In thinking about narrative environments in this way, as open systems that require come kind of theorisation to understand the nature of their openness and connectedness, you will be able to articulate them within appropriate theoretical horizons, albeit possibly shifting horizons, thereby incorporating insights from such domains as feminist theories, post-Humanist theories, New Materialist theories, speech act theory, complexity theory, chaos theory and post-Marxist theory and possibly even insights from Buddhist thinking.

In short, you will be able to approach the design of narrative environments with an array of suitable critical and creative thinking methodologies in the form of ‘philosophies’ and/or ‘tools’ for thinking through what is happening and may happen.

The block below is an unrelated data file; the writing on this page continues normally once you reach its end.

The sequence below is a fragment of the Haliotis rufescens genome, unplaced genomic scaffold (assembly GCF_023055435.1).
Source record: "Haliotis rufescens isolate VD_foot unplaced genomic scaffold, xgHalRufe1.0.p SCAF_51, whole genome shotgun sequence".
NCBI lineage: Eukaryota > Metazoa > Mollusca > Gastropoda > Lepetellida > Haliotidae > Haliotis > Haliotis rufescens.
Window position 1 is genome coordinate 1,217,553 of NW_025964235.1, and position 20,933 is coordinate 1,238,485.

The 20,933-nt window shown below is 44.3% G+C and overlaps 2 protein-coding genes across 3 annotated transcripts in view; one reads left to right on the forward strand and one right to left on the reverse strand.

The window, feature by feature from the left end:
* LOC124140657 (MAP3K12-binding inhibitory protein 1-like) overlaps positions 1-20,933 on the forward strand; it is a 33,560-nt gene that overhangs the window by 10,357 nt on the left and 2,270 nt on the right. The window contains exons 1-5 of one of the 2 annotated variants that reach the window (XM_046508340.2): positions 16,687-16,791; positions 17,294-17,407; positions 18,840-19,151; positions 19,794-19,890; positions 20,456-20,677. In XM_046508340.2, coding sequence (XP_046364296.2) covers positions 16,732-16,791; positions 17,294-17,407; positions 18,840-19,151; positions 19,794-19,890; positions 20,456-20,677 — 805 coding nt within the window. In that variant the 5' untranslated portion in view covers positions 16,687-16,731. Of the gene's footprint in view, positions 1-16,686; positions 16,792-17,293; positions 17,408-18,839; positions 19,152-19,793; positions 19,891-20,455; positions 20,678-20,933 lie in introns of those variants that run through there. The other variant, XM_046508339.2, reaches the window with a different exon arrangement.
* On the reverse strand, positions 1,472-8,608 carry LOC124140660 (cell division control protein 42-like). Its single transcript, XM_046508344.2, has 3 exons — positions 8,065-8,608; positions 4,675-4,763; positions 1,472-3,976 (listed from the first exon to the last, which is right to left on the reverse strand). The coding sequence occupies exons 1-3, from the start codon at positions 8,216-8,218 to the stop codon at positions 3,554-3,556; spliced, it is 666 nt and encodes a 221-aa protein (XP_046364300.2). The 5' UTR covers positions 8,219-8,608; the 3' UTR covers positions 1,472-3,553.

Fredriksen, A. et al. (2014). A conceptual map for the study of value. An initial mapping of concepts for the project ‘Human, non-human and environmental value systems: an impossible frontier?’ LCSV Working Paper Series. Manchester, UK: School of Environment, Education and Development, University of Manchester. Available from http://thestudyofvalue.org/wp-content/uploads/2013/11/WP2-A-conceptual-map.pdf [Accessed 28 May 2015].

edited 2 April, 2018 by Allan Parsons


“The point is not to gain some knowledge about philosophy but to be able to philosophise.” Martin Heidegger, The Basic Problems of Phenomenology.

The word philosophy derives from from the Greek term philosophia which means love of knowledge, pursuit of wisdom or systematic investigation. It is a combination of two roots: philo-, meaning loving and sophia meaning knowledge or wisdom.